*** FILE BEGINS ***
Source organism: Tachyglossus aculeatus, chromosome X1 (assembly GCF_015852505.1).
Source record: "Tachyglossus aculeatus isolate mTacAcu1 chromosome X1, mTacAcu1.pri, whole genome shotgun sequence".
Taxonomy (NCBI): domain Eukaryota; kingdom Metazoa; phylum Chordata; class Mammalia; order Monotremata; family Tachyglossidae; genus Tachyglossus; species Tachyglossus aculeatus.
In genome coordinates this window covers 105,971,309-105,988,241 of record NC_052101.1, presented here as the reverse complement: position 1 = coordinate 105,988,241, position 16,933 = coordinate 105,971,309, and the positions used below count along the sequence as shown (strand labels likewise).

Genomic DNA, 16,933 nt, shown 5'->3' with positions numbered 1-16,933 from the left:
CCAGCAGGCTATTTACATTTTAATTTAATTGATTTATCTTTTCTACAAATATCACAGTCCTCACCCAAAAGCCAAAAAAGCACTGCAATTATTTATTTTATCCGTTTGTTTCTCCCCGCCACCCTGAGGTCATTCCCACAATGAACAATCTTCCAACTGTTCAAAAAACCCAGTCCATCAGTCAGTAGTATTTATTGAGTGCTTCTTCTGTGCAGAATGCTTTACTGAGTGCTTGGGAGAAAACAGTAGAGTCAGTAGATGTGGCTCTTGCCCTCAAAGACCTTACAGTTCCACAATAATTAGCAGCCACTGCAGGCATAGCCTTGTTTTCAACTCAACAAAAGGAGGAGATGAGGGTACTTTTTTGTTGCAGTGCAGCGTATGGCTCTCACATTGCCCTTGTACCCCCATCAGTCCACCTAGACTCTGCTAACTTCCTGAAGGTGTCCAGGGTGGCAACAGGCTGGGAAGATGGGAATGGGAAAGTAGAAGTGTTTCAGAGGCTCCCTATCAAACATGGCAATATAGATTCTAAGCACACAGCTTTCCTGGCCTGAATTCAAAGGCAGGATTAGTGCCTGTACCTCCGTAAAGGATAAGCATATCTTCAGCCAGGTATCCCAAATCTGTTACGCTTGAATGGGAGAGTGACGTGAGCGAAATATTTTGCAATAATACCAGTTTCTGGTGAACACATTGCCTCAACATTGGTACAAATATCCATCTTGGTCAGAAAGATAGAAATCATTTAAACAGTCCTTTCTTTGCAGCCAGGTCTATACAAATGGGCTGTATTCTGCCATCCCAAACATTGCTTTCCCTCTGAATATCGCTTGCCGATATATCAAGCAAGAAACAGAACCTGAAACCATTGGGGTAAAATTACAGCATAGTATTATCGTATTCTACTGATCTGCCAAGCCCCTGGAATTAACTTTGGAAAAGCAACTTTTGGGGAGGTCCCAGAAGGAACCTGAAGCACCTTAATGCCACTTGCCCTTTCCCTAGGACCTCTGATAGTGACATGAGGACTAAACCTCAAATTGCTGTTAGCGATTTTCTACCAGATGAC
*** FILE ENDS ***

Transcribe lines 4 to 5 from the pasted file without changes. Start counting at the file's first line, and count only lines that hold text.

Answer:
In genome coordinates this window covers 105,971,309-105,988,241 of record NC_052101.1, presented here as the reverse complement: position 1 = coordinate 105,988,241, position 16,933 = coordinate 105,971,309, and the positions used below count along the sequence as shown (strand labels likewise).

Genomic DNA, 16,933 nt, shown 5'->3' with positions numbered 1-16,933 from the left: